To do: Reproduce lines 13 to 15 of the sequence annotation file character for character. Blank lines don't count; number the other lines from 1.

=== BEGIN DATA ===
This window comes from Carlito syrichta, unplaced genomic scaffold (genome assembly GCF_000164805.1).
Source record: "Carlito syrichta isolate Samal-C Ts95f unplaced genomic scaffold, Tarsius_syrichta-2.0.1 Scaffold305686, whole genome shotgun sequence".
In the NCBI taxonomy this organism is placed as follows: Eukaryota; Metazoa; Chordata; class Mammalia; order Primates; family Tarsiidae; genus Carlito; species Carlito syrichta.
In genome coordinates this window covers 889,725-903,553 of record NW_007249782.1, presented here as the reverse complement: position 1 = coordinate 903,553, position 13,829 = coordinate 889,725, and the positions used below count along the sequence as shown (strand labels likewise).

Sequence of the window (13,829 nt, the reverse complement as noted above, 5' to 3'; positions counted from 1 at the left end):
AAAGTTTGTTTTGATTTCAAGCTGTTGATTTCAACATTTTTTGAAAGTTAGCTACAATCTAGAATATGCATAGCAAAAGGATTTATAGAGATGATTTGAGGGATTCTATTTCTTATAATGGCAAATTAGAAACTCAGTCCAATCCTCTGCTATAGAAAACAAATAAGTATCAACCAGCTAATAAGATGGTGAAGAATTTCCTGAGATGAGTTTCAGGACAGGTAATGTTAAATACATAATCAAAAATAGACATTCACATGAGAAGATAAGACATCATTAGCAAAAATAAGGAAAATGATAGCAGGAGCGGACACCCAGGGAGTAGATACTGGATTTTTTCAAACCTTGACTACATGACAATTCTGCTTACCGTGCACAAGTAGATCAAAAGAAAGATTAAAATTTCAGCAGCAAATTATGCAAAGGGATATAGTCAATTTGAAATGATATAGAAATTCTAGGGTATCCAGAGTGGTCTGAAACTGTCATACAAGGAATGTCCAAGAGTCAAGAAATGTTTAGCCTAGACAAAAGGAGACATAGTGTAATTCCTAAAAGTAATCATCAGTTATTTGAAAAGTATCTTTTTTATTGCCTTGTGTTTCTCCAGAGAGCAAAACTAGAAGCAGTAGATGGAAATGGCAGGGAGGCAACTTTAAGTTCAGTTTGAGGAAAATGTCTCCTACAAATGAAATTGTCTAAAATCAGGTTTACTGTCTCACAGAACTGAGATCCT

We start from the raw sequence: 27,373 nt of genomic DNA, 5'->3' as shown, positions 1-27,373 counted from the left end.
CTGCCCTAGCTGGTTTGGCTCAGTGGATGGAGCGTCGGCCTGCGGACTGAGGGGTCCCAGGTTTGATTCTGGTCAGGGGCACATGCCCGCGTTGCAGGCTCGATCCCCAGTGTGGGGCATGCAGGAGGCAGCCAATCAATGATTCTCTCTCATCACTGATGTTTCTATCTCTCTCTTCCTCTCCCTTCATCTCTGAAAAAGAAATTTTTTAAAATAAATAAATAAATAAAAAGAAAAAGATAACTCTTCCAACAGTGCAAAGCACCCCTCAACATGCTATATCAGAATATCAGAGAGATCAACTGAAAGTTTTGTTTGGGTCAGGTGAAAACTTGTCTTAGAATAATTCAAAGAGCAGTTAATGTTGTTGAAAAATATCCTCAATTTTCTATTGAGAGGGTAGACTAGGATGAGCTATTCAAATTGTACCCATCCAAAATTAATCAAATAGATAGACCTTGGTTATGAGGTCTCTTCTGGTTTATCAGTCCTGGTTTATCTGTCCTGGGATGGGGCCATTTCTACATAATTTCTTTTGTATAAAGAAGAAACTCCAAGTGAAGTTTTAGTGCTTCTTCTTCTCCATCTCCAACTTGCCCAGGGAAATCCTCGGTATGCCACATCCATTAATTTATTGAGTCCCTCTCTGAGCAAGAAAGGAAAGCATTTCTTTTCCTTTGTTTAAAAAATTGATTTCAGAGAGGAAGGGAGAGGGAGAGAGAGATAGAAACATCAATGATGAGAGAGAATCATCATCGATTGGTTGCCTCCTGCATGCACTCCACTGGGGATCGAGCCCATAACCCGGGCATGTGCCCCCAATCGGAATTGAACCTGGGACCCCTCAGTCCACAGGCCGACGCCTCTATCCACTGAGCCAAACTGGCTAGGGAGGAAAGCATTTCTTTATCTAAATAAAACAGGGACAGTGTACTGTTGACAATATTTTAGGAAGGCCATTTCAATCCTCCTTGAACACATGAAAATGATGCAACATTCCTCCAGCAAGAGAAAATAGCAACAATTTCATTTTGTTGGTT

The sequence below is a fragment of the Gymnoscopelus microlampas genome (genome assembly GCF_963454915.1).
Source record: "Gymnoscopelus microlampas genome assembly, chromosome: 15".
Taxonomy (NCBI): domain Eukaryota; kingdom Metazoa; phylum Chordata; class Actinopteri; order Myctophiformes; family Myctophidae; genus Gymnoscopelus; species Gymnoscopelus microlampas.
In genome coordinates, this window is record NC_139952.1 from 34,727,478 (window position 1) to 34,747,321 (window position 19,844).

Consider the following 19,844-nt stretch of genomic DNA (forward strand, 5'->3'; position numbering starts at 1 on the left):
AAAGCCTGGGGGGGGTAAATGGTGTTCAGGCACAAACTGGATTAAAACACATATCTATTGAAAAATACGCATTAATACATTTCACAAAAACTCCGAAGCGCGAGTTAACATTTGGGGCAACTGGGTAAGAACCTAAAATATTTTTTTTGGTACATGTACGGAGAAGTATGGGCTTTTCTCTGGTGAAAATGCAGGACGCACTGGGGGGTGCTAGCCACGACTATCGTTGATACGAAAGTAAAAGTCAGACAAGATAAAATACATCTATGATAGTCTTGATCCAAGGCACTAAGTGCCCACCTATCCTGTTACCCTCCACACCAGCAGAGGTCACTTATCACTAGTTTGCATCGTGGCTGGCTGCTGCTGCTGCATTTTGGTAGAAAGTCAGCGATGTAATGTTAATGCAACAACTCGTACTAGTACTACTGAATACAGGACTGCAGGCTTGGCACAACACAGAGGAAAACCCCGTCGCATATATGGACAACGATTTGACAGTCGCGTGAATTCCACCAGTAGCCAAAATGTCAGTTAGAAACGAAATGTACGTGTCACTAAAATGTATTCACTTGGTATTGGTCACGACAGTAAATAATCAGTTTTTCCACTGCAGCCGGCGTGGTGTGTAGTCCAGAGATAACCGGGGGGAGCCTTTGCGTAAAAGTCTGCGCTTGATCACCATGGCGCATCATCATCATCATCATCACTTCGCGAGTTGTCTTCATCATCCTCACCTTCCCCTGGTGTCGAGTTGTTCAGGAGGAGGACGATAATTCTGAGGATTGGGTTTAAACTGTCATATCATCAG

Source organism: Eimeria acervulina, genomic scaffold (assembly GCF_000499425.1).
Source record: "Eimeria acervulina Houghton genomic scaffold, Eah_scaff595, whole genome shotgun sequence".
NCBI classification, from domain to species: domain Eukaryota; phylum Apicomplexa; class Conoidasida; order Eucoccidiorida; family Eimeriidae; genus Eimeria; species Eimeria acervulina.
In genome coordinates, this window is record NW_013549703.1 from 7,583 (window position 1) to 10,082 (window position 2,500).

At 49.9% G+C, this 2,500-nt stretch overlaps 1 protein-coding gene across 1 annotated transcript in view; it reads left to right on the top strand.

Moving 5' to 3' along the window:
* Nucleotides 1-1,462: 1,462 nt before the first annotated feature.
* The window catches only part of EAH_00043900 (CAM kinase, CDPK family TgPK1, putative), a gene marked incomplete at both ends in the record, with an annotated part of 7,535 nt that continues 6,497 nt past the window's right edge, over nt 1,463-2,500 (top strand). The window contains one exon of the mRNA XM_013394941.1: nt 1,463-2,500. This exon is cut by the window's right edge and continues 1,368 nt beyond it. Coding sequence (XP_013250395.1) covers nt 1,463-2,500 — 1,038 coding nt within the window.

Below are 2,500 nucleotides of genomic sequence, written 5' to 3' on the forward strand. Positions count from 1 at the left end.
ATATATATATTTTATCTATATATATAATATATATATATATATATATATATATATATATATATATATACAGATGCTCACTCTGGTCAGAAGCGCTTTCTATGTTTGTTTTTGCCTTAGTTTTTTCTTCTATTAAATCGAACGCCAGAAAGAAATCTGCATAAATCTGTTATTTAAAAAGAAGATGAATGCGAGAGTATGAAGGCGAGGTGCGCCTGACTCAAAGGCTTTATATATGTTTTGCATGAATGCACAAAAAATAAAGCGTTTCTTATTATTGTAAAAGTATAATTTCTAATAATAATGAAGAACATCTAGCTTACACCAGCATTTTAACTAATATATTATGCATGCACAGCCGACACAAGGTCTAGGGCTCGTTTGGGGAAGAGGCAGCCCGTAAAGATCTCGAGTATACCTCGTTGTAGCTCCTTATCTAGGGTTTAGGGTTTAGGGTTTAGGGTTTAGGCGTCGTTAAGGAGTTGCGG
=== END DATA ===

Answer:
Consider the following 19,844-nt stretch of genomic DNA (forward strand, 5'->3'; position numbering starts at 1 on the left):
AAAGCCTGGGGGGGGTAAATGGTGTTCAGGCACAAACTGGATTAAAACACATATCTATTGAAAAATACGCATTAATACATTTCACAAAAACTCCGAAGCGCGAGTTAACATTTGGGGCAACTGGGTAAGAACCTAAAATATTTTTTTTGGTACATGTACGGAGAAGTATGGGCTTTTCTCTGGTGAAAATGCAGGACGCACTGGGGGGTGCTAGCCACGACTATCGTTGATACGAAAGTAAAAGTCAGACAAGATAAAATACATCTATGATAGTCTTGATCCAAGGCACTAAGTGCCCACCTATCCTGTTACCCTCCACACCAGCAGAGGTCACTTATCACTAGTTTGCATCGTGGCTGGCTGCTGCTGCTGCATTTTGGTAGAAAGTCAGCGATGTAATGTTAATGCAACAACTCGTACTAGTACTACTGAATACAGGACTGCAGGCTTGGCACAACACAGAGGAAAACCCCGTCGCATATATGGACAACGATTTGACAGTCGCGTGAATTCCACCAGTAGCCAAAATGTCAGTTAGAAACGAAATGTACGTGTCACTAAAATGTATTCACTTGGTATTGGTCACGACAGTAAATAATCAGTTTTTCCACTGCAGCCGGCGTGGTGTGTAGTCCAGAGATAACCGGGGGGAGCCTTTGCGTAAAAGTCTGCGCTTGATCACCATGGCGCATCATCATCATCATCATCACTTCGCGAGTTGTCTTCATCATCCTCACCTTCCCCTGGTGTCGAGTTGTTCAGGAGGAGGACGATAATTCTGAGGATTGGGTTTAAACTGTCATATCATCAG

Source organism: Eimeria acervulina, genomic scaffold (assembly GCF_000499425.1).